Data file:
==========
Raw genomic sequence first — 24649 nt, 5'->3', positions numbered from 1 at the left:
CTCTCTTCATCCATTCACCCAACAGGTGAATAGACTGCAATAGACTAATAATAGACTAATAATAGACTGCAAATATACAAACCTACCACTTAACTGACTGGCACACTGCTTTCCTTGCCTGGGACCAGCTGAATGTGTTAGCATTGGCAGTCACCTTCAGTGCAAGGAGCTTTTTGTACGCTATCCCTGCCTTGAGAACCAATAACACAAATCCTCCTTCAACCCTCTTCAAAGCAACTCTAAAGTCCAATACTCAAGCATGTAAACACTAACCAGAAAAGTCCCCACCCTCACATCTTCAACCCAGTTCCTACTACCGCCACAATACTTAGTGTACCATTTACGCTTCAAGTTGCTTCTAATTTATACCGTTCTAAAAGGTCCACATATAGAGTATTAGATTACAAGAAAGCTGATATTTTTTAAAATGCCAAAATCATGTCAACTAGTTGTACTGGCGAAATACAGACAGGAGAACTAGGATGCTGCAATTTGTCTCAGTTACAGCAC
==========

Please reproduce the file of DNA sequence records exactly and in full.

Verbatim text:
Raw genomic sequence first — 24649 nt, 5'->3', positions numbered from 1 at the left:
CTCTCTTCATCCATTCACCCAACAGGTGAATAGACTGCAATAGACTAATAATAGACTAATAATAGACTGCAAATATACAAACCTACCACTTAACTGACTGGCACACTGCTTTCCTTGCCTGGGACCAGCTGAATGTGTTAGCATTGGCAGTCACCTTCAGTGCAAGGAGCTTTTTGTACGCTATCCCTGCCTTGAGAACCAATAACACAAATCCTCCTTCAACCCTCTTCAAAGCAACTCTAAAGTCCAATACTCAAGCATGTAAACACTAACCAGAAAAGTCCCCACCCTCACATCTTCAACCCAGTTCCTACTACCGCCACAATACTTAGTGTACCATTTACGCTTCAAGTTGCTTCTAATTTATACCGTTCTAAAAGGTCCACATATAGAGTATTAGATTACAAGAAAGCTGATATTTTTTAAAATGCCAAAATCATGTCAACTAGTTGTACTGGCGAAATACAGACAGGAGAACTAGGATGCTGCAATTTGTCTCAGTTACAGCAC